I’m a college football fan, that’s no secret and I’ve posted that before on this blog. Today is a big day in the world of college football today is the day that fans of all programs pin their dreams of future bowl games and championships to an 18-year-old kid who has never played college in his life. Today is national letter of intent signing day.
There’s a lot of drama and intrigue involved in which school top recruits might pick. In most cases getting or missing out on a top recruiting prize has little bearing on the success of a program, after all, 11 players play on offense and 11 players play on defense so one player has only minimal impact.
Some teams have a knack for finding players that fit into their system or their values and those players provide just as much benefit as the highly touted highschool superstar. If a team has a high-caliber quarterback and good wide receivers but just lost their punter to graduation, signing a punter may be more important to the success of a team than signing the number 1 receiver in this year’s recruiting class. Sometimes it’s more important to understand your needs than to sell out to the recruit who brings national acclaim but doesn’t make you a better team. Identifying a player who will commit himself to the team and team goals may be more valuable that finding a player who has better athletic ability but isn’t committed to the team process.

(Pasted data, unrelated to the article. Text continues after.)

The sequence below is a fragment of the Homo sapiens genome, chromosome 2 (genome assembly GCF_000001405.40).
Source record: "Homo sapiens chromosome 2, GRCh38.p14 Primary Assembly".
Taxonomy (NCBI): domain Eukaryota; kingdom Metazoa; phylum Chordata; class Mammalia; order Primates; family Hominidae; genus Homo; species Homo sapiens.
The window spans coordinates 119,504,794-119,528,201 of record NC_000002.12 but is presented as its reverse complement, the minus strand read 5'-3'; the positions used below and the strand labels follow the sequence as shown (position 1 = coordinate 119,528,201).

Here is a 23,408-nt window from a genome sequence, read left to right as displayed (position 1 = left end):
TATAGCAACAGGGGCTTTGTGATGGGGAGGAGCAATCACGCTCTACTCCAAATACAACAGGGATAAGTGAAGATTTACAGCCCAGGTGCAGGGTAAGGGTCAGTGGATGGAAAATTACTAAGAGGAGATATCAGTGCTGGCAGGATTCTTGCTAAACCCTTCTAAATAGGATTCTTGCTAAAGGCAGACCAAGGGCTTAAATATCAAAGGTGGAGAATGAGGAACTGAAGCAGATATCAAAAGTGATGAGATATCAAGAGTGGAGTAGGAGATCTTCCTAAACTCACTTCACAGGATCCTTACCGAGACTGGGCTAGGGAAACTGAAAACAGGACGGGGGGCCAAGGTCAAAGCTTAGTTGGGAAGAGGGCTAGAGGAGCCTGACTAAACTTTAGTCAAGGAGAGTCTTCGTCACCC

Signing the right player for a college football team may be more important than signing the most gifted player. The same is true in hiring staff for a hospital. When hiring staff there’s a balance that must be reached between great clinical skills and great interpersonal skills. I’m a firm believer that you hire for attitude and train for competence.
Everyone who interviews for a specific position has the clinical ability to perform the job or they wouldn’t be qualified to interview. What we can’t train a person to do is smile and interact well with the public, those are skills a person acquires outside of health care, but we can train staff to improve their task in our health care system.
Recruiting is important in college football and it is important in the health care setting. Future performance isn’t guaranteed by great recruiting but future performance can be improved when the right player is recruited. The right player is a player who fits the organizations culture and is willing to do whatever it takes to help the team win. In health care, its incumbent upon the organization to understand its needs and to identify the “right” attributes in a person before a job is even posted.
To be successful, a college football team or a health care team, must understand what characteristics are important in a player before they decide which player is best to offer a scholarship or a job.